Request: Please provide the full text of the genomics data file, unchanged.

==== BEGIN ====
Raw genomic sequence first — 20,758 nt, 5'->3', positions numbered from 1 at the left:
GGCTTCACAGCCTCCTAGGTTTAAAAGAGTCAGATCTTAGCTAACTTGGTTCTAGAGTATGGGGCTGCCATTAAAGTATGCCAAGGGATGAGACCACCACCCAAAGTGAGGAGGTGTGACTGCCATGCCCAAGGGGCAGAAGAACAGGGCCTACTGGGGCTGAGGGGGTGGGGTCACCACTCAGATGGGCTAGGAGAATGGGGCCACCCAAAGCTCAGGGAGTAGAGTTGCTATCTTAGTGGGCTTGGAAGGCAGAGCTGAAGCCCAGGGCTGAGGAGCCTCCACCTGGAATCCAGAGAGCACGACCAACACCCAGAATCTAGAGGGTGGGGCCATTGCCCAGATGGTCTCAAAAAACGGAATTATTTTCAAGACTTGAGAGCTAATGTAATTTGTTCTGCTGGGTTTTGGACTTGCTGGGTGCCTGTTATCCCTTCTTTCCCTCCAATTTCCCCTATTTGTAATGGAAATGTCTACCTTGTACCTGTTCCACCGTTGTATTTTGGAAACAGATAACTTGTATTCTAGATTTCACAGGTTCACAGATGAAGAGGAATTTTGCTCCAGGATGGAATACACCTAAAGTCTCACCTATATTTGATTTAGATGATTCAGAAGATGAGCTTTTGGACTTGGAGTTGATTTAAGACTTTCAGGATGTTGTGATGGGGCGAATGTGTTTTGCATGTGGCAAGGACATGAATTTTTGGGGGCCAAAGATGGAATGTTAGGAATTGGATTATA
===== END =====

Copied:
Raw genomic sequence first — 20,758 nt, 5'->3', positions numbered from 1 at the left:
GGCTTCACAGCCTCCTAGGTTTAAAAGAGTCAGATCTTAGCTAACTTGGTTCTAGAGTATGGGGCTGCCATTAAAGTATGCCAAGGGATGAGACCACCACCCAAAGTGAGGAGGTGTGACTGCCATGCCCAAGGGGCAGAAGAACAGGGCCTACTGGGGCTGAGGGGGTGGGGTCACCACTCAGATGGGCTAGGAGAATGGGGCCACCCAAAGCTCAGGGAGTAGAGTTGCTATCTTAGTGGGCTTGGAAGGCAGAGCTGAAGCCCAGGGCTGAGGAGCCTCCACCTGGAATCCAGAGAGCACGACCAACACCCAGAATCTAGAGGGTGGGGCCATTGCCCAGATGGTCTCAAAAAACGGAATTATTTTCAAGACTTGAGAGCTAATGTAATTTGTTCTGCTGGGTTTTGGACTTGCTGGGTGCCTGTTATCCCTTCTTTCCCTCCAATTTCCCCTATTTGTAATGGAAATGTCTACCTTGTACCTGTTCCACCGTTGTATTTTGGAAACAGATAACTTGTATTCTAGATTTCACAGGTTCACAGATGAAGAGGAATTTTGCTCCAGGATGGAATACACCTAAAGTCTCACCTATATTTGATTTAGATGATTCAGAAGATGAGCTTTTGGACTTGGAGTTGATTTAAGACTTTCAGGATGTTGTGATGGGGCGAATGTGTTTTGCATGTGGCAAGGACATGAATTTTTGGGGGCCAAAGATGGAATGTTAGGAATTGGATTATA